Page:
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  • Writer's pictureJack Selcher

The False Gospel of Good Works and Salvation

Statue of Jesus riding a donkey

Some professing Christians think grace is a license to live as they want. A student in Texas said, “I believe in Jesus, He died for my sins, I am saved and so my sins no longer matter. I can live how I wish.”1 Good works and salvation are linked.

Pastor Ralph “Yankee” Arnold said, "You can’t tell me you can trust Christ as Savior, and then go out here and live like the Devil, and still go to Heaven!’ Yes, I can tell you that! That’s what the Bible says. If you don’t come to the conclusion, that—Yes, you can trust Christ as your Savior and live like the Devil, and still go to Heaven when you die—you don’t get grace, because that is the exact truth!”2 For sure, someone doesn’t get grace!

In the New Testament, grace saves and transforms. Grace is like a stone hitting the water. It always leaves the ripples of a changed life. Grace is more than Abraham Lincoln’s Emancipation Proclamation from sin’s penalty. Its purpose is to glorify Jesus’ name and transform believers into His holy likeness (Romans 8:29).

Christians are not saved by good works, but they aren’t saved without them either. Good works are the ripples that evidence transforming grace within them. What kind of ripples show grace is at work?

Because of grace, believers testify to the resurrection (Acts 4:33). They give to meet each other’s needs (Acts 4:34, 2 Corinthians 8:7). Some perform miracles (Acts 14:3). They are built up in the faith (Acts 20:32). Sin no longer masters them (Romans 6:14).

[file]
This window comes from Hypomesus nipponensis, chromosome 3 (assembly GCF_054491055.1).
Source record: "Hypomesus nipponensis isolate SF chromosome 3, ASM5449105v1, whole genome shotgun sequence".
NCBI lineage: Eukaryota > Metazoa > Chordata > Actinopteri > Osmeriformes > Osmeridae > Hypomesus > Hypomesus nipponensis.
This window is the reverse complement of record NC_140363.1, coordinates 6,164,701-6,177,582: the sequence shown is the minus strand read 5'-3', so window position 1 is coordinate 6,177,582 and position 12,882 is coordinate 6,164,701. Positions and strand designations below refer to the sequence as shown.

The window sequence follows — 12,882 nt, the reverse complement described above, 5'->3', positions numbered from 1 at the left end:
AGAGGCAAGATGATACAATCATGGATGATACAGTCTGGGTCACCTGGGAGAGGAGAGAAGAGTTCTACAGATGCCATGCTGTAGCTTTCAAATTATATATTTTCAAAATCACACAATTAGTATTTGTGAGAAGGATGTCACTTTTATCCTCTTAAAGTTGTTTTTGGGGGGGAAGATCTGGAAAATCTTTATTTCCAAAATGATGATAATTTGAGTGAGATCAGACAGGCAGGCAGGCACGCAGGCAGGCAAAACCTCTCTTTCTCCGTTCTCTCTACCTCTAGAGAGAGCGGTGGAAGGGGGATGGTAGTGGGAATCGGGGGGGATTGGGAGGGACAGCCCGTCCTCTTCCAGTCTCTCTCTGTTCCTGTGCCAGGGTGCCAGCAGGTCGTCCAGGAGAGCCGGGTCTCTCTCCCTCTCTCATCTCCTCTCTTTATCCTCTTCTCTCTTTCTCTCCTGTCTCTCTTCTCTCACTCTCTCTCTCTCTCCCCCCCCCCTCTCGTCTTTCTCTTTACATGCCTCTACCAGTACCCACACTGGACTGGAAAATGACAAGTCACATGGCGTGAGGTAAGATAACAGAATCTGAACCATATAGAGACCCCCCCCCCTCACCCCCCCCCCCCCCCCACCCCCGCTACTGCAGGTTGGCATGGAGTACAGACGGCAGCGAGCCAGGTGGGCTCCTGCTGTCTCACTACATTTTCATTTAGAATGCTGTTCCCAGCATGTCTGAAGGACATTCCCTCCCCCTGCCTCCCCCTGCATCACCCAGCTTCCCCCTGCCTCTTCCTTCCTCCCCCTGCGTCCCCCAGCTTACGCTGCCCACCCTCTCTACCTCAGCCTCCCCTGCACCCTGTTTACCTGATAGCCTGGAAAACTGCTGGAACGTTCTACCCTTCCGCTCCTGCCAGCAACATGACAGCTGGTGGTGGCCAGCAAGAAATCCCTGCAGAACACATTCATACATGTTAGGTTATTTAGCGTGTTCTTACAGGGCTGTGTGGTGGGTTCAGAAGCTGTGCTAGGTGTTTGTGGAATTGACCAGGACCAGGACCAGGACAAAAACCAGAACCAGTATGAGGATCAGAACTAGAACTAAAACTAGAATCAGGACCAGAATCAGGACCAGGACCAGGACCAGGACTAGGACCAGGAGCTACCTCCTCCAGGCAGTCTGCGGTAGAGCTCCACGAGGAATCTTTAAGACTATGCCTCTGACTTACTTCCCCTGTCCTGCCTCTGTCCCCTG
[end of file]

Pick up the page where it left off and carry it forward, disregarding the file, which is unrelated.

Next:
They build up Christ’s body, the church, and use their spiritual gifts to serve others. (Romans 12:6, 1 Peter 4:10). They work hard in ministry (1 Corinthians 15:10). They live with integrity and godly sincerity (2 Corinthians 1:12). They overflow with thanksgiving to God (2 Corinthians 4:15).

They experience Christ’s power in their weakness (2 Corinthians 12:9). They do the good works God prepared in advance for them to do (Ephesians 2:8–10). Their conversations are full of wisdom (Colossians 4:6). They glorify the name of the Lord Jesus (2 Thessalonians 1:12).

They receive faith, love, strength, and appointment to service (1 Timothy 1:12, 14). They live a holy life (2 Timothy 1:9). They are obedient to Jesus Christ and sprinkled with His blood (Romans 1:5, 1 Peter 1:2). They grow in the grace and knowledge of their Lord and Savior, Jesus Christ (2 Peter 3:18).

That doesn’t sound at all like “I can live how I wish.” Ungodly people pervert the grace of God into a license for immorality (Jude 1:4). “Believers” can live however they want if and only if they want to live for an eternity separated from God. #freechristiandiscipleshipresources #freeevangelismresources #freechristianleadershipresources

1. “Since I’m Saved, I Can Live How I Want?" - Catholic Stand

2. Can a True Believer Live Like the Devil? (

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